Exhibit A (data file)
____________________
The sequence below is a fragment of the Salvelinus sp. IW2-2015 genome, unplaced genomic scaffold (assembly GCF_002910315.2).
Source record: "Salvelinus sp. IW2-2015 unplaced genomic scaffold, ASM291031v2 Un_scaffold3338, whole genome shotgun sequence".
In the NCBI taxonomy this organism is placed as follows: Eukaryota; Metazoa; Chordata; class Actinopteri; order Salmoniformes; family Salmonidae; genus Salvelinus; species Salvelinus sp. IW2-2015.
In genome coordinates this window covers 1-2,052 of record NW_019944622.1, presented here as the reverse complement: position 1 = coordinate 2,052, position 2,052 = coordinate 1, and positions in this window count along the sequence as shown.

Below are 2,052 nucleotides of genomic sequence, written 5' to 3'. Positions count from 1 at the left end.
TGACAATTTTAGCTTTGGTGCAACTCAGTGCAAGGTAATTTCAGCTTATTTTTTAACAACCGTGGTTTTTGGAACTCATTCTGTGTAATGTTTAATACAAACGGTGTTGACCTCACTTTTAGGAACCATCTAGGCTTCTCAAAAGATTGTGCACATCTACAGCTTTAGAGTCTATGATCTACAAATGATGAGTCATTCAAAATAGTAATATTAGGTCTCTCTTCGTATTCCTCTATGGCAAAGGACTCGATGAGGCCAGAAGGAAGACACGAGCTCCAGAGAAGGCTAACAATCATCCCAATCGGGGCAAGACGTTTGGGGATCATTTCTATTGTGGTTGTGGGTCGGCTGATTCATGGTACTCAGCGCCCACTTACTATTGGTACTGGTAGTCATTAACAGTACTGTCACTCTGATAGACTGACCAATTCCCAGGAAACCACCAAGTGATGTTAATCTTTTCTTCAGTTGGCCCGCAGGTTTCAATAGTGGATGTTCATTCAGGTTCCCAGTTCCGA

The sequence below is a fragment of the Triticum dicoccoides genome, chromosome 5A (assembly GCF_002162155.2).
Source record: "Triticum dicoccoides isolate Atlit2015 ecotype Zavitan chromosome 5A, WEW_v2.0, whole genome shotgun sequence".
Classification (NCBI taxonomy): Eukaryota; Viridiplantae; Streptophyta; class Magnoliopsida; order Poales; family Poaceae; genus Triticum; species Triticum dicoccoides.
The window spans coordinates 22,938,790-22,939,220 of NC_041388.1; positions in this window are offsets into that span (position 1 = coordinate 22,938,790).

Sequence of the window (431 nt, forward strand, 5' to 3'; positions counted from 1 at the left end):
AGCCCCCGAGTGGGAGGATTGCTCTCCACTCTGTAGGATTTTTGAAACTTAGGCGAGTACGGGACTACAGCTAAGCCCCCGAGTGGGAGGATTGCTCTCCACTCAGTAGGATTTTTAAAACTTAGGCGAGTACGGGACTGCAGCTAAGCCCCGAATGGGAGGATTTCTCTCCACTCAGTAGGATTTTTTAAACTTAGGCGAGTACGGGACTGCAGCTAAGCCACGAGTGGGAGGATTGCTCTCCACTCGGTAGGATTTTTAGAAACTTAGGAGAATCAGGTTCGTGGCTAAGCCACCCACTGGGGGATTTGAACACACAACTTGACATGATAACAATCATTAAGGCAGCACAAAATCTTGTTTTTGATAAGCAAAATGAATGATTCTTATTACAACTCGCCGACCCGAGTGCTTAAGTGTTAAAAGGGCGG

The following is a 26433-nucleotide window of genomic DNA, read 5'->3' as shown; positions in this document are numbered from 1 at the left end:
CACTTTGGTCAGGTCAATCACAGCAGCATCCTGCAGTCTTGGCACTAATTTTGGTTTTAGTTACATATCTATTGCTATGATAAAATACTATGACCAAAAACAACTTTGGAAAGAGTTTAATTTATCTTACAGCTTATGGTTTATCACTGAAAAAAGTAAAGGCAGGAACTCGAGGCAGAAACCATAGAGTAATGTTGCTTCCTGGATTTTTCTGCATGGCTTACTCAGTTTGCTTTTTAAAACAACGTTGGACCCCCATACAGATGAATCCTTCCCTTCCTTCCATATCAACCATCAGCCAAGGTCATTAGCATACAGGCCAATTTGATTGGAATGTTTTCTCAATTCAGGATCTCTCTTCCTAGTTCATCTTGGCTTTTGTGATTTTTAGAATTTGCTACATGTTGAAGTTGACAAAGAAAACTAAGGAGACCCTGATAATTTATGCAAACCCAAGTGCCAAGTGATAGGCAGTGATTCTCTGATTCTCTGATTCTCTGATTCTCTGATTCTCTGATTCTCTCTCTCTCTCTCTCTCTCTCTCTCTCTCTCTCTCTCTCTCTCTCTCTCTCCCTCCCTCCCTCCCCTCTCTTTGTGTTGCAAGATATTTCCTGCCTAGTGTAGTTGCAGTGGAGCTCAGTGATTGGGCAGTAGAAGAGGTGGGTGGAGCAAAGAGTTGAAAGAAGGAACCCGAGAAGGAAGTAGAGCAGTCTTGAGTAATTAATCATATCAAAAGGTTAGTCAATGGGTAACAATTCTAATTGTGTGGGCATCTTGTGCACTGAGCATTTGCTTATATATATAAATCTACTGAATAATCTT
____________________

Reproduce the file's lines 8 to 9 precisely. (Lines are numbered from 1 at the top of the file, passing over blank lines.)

Source record: "Triticum dicoccoides isolate Atlit2015 ecotype Zavitan chromosome 5A, WEW_v2.0, whole genome shotgun sequence".
Classification (NCBI taxonomy): Eukaryota; Viridiplantae; Streptophyta; class Magnoliopsida; order Poales; family Poaceae; genus Triticum; species Triticum dicoccoides.